Just know that the SBS network wizards (all the ones under Network->Connectivity) were built for one NIC usage. So by adding a second NIC or even teaming NICs you can no longer use them. The best way to be SBS friendly would be to move you LOB application to another port. SBS has many references that use 443.  
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Author Comment

by:markhaase
ID: 34948211
Unfortunately, the "other" 443 ap is on a different machine.  So the router forwards all 443 requests to that machine.  The purpose of the 2nd external IP addreess is so that with a 2nd router, we CAN forward 443 requests on that IP to the Exchange server.  I THINK if I changed the Default Gateway on the SBS/EXCHANGE box to the IP of the second router, then OWA would work....but that would screw the internal Exchange users up...no?

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Expert Comment

by:connectex
ID: 34948223
Why do you need a second router? Doesn't your original router support multiple external IPs?
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Author Comment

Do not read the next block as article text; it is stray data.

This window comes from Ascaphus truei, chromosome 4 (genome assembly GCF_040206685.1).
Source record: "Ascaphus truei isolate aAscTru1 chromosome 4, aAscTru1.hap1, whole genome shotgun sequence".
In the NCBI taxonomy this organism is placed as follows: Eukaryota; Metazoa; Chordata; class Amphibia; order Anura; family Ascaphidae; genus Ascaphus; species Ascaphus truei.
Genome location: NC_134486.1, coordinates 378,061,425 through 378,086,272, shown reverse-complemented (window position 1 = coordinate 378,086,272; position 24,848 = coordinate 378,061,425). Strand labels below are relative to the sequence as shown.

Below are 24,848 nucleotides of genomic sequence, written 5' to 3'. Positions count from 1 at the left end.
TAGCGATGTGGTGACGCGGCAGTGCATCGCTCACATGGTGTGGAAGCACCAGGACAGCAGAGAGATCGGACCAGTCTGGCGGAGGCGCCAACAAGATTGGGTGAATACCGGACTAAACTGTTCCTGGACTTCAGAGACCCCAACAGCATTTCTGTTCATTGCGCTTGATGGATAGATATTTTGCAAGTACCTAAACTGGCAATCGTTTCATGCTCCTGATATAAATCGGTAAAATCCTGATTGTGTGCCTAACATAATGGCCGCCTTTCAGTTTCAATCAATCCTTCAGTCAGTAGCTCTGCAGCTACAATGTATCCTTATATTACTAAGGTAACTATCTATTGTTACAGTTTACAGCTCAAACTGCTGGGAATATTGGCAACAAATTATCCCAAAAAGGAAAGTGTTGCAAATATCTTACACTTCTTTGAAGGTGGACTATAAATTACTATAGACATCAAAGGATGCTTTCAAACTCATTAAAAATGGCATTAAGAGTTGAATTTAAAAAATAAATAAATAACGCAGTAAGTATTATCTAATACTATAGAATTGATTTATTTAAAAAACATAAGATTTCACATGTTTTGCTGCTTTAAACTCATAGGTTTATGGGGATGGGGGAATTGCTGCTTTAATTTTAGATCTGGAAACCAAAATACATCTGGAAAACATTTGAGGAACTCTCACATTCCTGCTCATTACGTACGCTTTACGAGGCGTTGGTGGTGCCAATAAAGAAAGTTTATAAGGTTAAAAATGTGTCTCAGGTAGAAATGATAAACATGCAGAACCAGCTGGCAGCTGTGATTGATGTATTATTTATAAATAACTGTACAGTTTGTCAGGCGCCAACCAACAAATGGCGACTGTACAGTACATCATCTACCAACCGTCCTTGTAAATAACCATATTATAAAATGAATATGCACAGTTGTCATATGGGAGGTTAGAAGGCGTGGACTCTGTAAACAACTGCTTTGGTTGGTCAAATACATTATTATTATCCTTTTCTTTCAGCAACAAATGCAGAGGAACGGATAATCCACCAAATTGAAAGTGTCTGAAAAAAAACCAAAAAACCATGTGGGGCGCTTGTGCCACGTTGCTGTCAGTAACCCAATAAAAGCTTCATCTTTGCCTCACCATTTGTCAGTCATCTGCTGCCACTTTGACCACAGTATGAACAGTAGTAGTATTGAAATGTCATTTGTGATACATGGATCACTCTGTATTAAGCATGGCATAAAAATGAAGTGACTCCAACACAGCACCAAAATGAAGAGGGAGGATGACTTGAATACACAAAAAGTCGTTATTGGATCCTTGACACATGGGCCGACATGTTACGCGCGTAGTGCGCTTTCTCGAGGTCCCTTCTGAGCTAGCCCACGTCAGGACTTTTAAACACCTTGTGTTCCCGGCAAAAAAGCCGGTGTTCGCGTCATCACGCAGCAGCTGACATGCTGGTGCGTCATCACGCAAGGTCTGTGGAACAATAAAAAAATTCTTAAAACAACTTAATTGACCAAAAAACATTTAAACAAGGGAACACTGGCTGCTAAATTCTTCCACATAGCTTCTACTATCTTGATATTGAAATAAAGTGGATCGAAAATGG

by:markhaase
ID: 34948225
connectex: Unfortunately, the LOB service can't be moved.  I'm not so concerned about the  wizards....Once this is set, I shouldn't need to change things.

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Expert Comment

by:connectex
ID: 34948252
Personally it sounds pretty simple. If you have decent router, two external IPs, and can setup proper forwarding. You would continue to use the first external IP for the LOB. And setup SBS to use the second external IP. Now each system has their own external IP and port conflicts are a thing of the past. I have this same configuration here as I have 4 external IPs and three systems that I needed to allow access to port 80. So each has it's own external IP.
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Author Comment

by:markhaase
ID: 34948254
>>Why do you need a second router? Doesn't your original router support multiple external IPs?

No, it's a "Consumer grade" router...besides, even if it DID, I couldn't get it to send 443 requests from 1 IP to one machine, and 443 requests from the 2nd IP to a different machine - could I?